So far, 15 people have died in Germany because of the E. coli outbreak that has shaken European agriculture. Last week Germany implicated cucumbers imported from Spain as the source.
euronews interviewed the Spanish Agriculture Minister, Rosa Aguilar, from Debrecen in Hungary, where she has been meeting her European counterparts to discuss the crisis.
Marta Gil, euronews:
Mrs Aguilar, Germany is now saying that Spanish cucumbers are not the cause of the infections. What’s the Spanish government’s reaction?
Rosa Aguilar, Spanish Agriculture Minister:
“The response of the Spanish government is that for a start, it’s obvious that you can’t make accusations without proof – and therefore that Germany should take note. Secondly, as a result of the damage done to Spanish production, Spain has announced today in the EU’s informal Council that we are going to help our producers so that they can begin demanding aid allowed for by the World Trade Organisation in the event of crisis.
“Thirdly, we’ve asked for emergency aid to absorb the damage done to this field, damage that’s irreversible. And finally we reserve the right to hold Germany to account in this affair, and consequently we also ask for Germany to contribute financially to compensate the damage caused to Spanish production.
“We’ve tabled these three questions, and we stress that you can’t make accusations without having proof. That’s caused damage that’s unfair, undue and absolutely unjustified, without evidence or motive.”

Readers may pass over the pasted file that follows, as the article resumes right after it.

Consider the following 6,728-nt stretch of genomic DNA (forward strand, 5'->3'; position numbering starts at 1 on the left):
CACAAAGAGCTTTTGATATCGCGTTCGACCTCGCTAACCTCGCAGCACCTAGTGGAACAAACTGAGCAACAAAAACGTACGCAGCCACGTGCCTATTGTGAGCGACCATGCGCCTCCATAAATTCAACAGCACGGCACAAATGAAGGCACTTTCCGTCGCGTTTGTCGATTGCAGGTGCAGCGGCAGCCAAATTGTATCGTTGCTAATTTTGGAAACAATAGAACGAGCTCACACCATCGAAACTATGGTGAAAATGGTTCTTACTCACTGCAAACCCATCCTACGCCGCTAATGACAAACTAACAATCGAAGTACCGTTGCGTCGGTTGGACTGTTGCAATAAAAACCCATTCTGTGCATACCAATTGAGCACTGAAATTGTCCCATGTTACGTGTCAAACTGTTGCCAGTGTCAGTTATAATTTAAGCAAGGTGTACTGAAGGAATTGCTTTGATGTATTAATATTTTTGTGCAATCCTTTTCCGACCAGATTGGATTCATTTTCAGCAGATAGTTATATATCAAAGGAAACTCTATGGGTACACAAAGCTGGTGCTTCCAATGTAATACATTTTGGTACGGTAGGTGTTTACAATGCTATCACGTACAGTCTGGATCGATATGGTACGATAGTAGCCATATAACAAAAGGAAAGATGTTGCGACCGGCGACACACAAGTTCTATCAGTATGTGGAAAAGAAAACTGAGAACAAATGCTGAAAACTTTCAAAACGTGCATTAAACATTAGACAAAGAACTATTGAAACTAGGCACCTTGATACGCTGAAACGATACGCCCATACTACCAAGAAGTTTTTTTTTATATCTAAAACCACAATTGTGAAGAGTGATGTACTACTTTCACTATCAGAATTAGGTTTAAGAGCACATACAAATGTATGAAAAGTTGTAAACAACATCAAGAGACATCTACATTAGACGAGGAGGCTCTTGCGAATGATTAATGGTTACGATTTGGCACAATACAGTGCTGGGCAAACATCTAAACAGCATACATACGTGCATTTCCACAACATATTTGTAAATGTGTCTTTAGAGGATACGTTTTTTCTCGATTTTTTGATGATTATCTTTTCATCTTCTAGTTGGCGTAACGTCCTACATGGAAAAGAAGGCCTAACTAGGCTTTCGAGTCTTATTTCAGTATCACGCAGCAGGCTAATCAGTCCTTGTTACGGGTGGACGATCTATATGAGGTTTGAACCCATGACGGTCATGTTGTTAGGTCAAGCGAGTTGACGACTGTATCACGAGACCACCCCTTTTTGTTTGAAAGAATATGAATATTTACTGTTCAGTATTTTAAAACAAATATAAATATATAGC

So does that mean that there will be a formal complaint from the Spanish government regarding Germany?
Firstly we’re going to wait and see whether the emergency aid from the EU is a satisfactory response to the losses suffered by Spanish agriculture following this unjustified accusation. And in the name of the Spanish government and of Spanish farmers, we reserve the right to hold Germany to account. But the first step that we want to take at the EU’s Extraordinary Council is to know how far Europe will go in its response. And from that point we will act, in agreement with the Spanish farming industry, to demand together whatever they need: that means, compensating the damage to its equivalent value.
Have the agriculture ministers meeting today in Hungary given you guarantees that farmers are going to receive the indemnities they’re claiming?
It has to be said that we’re presented with a European problem whose response must be European, since Spain is the most affected. But there are also other member states whose farmers have been affected by this situation. As agriculture ministers of the EU we’re obliged to give a response. And it must be done within the framework of the EU because it’s appropriate.